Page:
A sign to communicate

 Skyline sign language teacher William Wong. ()

Skyline sign language teacher William Wong. ()

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William Wong may not use his vocal cords, but he has a voice. As an American Sign Language (ASL) teacher here at Skyline, he speaks out on the prejudice sometimes given to the Deaf community.

Wong stresses that deaf and hearing people are, except for hearing, exactly the same. He rejects the medical view that others place on the Deaf community.

“Hopefully they’ll change their perspective,” he wrote. “They (will) just pay respect to Deaf people as their lingual and cultural (backgrounds).”

Wong was born deaf in Hong Kong and lived there for 20 years. He attended an oral school for the hard-of-hearing there, and wasn’t even allowed to use sign language in the classroom.

Wong never liked learning to speak or reading lips, as misunderstandings were inevitable. Instead, he talked with deaf students using sign language during recess while playing basketball, soccer and ping-pong.

When Wong moved to the United States in 1975, he had to learn a whole new sign language, since each country has its own form of signing. He has taught ASL for 17 years, writes that he finds teaching both challenging and rewarding.

“The students are wonderful,” he writes.

Wong says his students are very patient and good at paying attention, despite the fact that he doesn’t use his own voice. He says it’s not always easy to pick up on ASL, but he says that he doesn’t mind repeating signing until his students understand. In difficult situations, he’ll sometimes write things on the board to clarify.

ASL student Charlene Lau says class was confusing in the beginning, “but it’s kind of like charades. You eventually figure it out.”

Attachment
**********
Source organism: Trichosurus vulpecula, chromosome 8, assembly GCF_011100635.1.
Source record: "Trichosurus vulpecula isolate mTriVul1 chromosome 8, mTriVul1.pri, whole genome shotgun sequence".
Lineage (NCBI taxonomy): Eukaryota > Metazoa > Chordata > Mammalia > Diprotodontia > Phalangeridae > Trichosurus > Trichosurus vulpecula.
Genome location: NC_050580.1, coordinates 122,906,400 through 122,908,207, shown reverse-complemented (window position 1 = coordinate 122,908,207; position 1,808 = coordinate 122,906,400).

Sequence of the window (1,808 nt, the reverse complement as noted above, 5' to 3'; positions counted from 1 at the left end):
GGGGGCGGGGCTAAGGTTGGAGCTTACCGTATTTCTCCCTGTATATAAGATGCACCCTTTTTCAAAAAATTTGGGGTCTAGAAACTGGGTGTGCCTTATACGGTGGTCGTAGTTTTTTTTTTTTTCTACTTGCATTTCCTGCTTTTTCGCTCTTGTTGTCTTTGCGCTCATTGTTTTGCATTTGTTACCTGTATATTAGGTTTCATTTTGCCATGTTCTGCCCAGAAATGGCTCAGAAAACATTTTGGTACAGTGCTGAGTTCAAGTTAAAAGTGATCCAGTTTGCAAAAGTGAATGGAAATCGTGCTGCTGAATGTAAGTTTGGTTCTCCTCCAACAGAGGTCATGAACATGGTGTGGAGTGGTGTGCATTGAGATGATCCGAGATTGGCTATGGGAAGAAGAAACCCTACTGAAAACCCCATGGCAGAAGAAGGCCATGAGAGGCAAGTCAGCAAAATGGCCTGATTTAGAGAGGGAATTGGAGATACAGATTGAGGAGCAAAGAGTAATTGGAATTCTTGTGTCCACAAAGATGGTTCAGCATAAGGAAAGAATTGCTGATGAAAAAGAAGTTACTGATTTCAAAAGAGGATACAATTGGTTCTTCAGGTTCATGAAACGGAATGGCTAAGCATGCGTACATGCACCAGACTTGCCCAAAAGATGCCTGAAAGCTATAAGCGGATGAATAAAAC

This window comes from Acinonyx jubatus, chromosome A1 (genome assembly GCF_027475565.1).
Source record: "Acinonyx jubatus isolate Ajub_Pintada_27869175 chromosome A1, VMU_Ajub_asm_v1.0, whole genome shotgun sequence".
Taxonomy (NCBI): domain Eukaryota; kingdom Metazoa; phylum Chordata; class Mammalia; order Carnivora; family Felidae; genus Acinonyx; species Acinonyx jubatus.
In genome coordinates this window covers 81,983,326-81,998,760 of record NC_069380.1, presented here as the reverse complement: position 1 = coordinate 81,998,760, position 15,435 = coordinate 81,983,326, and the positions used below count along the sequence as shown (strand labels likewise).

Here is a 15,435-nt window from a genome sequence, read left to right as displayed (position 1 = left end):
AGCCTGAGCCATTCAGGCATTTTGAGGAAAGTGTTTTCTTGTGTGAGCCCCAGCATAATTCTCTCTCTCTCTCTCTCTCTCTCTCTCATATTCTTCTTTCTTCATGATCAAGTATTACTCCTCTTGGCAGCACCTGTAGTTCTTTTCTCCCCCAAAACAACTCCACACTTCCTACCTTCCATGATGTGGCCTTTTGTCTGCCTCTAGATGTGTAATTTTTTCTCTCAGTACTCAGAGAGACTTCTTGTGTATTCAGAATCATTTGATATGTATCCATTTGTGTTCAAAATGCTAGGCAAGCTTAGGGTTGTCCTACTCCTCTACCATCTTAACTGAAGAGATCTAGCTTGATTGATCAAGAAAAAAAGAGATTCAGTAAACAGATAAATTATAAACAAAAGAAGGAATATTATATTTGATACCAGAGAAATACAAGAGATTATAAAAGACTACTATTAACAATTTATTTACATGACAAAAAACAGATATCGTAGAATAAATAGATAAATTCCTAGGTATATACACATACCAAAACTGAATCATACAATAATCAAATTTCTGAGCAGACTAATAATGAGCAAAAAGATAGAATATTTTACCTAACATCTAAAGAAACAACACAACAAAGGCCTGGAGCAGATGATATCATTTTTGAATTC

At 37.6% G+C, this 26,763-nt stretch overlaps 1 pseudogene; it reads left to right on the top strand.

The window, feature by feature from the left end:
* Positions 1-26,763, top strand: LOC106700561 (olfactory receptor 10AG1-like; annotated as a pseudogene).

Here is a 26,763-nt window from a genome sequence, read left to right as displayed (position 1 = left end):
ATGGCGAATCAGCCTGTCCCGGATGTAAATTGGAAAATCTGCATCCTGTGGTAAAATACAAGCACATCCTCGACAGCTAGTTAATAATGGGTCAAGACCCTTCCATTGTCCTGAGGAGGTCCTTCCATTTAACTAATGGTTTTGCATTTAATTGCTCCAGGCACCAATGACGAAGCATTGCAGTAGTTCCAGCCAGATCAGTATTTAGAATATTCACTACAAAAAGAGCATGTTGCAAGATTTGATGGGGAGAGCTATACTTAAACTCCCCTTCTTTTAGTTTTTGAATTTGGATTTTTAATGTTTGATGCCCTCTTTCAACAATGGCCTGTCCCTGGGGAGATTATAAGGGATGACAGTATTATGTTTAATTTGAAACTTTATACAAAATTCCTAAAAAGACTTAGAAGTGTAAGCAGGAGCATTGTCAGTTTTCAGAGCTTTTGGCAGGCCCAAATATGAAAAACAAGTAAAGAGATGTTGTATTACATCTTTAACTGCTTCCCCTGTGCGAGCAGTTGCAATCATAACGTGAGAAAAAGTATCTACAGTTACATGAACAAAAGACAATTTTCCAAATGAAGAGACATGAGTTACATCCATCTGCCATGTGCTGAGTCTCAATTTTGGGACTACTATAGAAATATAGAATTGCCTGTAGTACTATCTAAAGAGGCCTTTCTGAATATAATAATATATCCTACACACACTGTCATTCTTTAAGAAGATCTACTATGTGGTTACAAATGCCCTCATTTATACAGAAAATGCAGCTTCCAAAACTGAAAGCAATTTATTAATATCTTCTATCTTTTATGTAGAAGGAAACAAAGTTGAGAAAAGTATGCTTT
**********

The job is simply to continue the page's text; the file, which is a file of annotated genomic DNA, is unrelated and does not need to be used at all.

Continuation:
Many times, personal situations in the students’ lives give them the push to pick up the language, despite difficulties in the beginning of the course. Different students in Wong’s ASL class have their own various motivations in learning ASL.

Student Nancy Sessa wanted to take sign language because her niece has apraxia, a nervous system disorder which affects the ability to speak. She says that like any language, it’s easy enough if you study.

“Even right away,” she said, “it’s helping me communicate with my niece.”

Fellow student Regina Choy says that she just wanted to learn something that other people hadn’t tried.

“Because [Mr. Wong] is deaf, it forces us to understand it,” she said.

Choy really enjoys the class and said that more people should take it.

“The teacher is awesome.”

Wong is very happy to be teaching sign language here at Skyline College.

“We Deaf teachers are very grateful that ASL classes are offered in colleges [and] universities across the U.S.,” Wong concluded. “Because students learn to use ASL, they may change their perspectives about the Deaf community and schools and not use the medical view to judge people.”